Looking back International Holocaust Remembrance Day The Hague 2023
Did you miss the International Holocaust Remembrance Day-The Hague lecture last week? Perhaps you were present but would like to hear the lecture or other speeches once again? Thankfully we have everything recorded and you are welcome to view them at your convenience.
With satisfaction and thankfulness we look back to a worthy and successful event on Monday, 30 January 2023. The auditorium of the Academy Building of the Peace Palace was full to capacity and the various contributors to the program each delivered meaningful messages which undoubtedly remained with the listeners and will keep them thinking.
The Honorable Jan van Zanen, Mayor of The Hague, described the worst crime ever to take place in the "city of Justice and Peace," the deportation and murder of more than twelve thousand of its residents.
Listen to a moving testimony of Deborah (Borie) Maarsen-Laufer, recalling the bravery of her parents - clinging to their faith and displaying spiritual resistance despite the darkness and evil that surrounded them. Mrs Maarsen displays this strength in her own life and concludes with the words: “We do not fear, do not despair and don’t lose hope; not then, not now, not ever! Am Yisrael Chai.”
In her introduction to the keynote speech, H.E. Judge Graciela Gatti Santana, President of the International Residual Mechanism for Criminal Tribunals, displays how it indeed took many decades after the Eichmann Trial for victims not to be considered as passive recipients of justice, but as active participants and even drivers in the justice cycle. It was not until the Tribunals for Rwanda and the former Yugoslavia that Rachel Auerbach’s vision was put into practice. Nevertheless, the journey is not over...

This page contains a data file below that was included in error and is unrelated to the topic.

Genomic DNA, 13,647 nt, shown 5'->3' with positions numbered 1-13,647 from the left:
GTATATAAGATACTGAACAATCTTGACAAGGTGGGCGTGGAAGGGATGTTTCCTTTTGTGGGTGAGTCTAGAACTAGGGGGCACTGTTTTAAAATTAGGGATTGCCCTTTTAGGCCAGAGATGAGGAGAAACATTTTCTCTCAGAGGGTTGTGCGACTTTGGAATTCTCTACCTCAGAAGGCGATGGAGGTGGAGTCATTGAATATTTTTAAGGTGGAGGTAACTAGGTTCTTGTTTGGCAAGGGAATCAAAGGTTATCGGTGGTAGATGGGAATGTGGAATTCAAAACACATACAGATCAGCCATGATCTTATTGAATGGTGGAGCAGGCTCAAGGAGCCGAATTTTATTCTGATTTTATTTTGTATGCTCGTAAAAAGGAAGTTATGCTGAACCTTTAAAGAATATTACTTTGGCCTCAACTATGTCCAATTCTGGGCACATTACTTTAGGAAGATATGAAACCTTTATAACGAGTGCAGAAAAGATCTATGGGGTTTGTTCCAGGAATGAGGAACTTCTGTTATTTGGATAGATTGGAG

Professor Leora Bilsky in her keynote speech ‘Rachel Auerbach: The Eichmann Trial and a new concept of victim testimony’ Explains Auerbach’s unique vision on the power of witness accounts in trials of genocide and crimes against humanity. During the Eichmann Trial her ideas did not come to full fruition. She was ahead of her time. The counter-poles of 'Cultural Genocide' being perpetrated by the Nazis and 'Spiritual Resistance' being displayed by the Jewish victims was an important driving force in Auerbach’s life-work.
"Record everything! Film everything!", said General Eisenhower just after the liberation of the concentration camps. "For the horrors are so great that sooner or later people will not believe, indeed deny, that they ever happened." Minister of Justice and Security of the Netherlands, H.E. Ms. Dilan Yesilgöz Zegerius fears that we have come to that point. In her reflective remarks she laments the fact that "Many young people think that the horrors of the Holocaust are grossly exaggerated." That is why it is so important that we continue to commemorate and educate.
"The Eye That Saw and Bore Witness.” You can watch as H.E. Ambassador Modi Ephraim of Israel pays tribute to six photographers who documented the Holocaust, Their pictures and films have turned us all into witnesses. Borie Maarsen-Laufer then kindles candles for Maria Austria, Rudolf Werner Breslauer, H.C. Damen, Jan Duimel, Johan de Haas and Lydia van Nobelen-Rizouw while commemorating the six million victims of the Holocaust.
Rabbi Shmuel Katzman closes the event by appealing to the audience to use their spiritual eye and see what we believe to be the truth "Believing that we were not placed in a jungle just to survive, we are rather entrusted with a garden that allows us all to thrive, to see the beautiful colors and shapes of the trees and plants, to smell the wonderful fragrances of the fruits and flowers, to feel the desire to live a life full of purpose. If the taste is bitter, perhaps we must first peel away the outer shell to find the fruit inside."
This story has been contributed by CHAJ cultural foundation of the Jewish community of The Hague.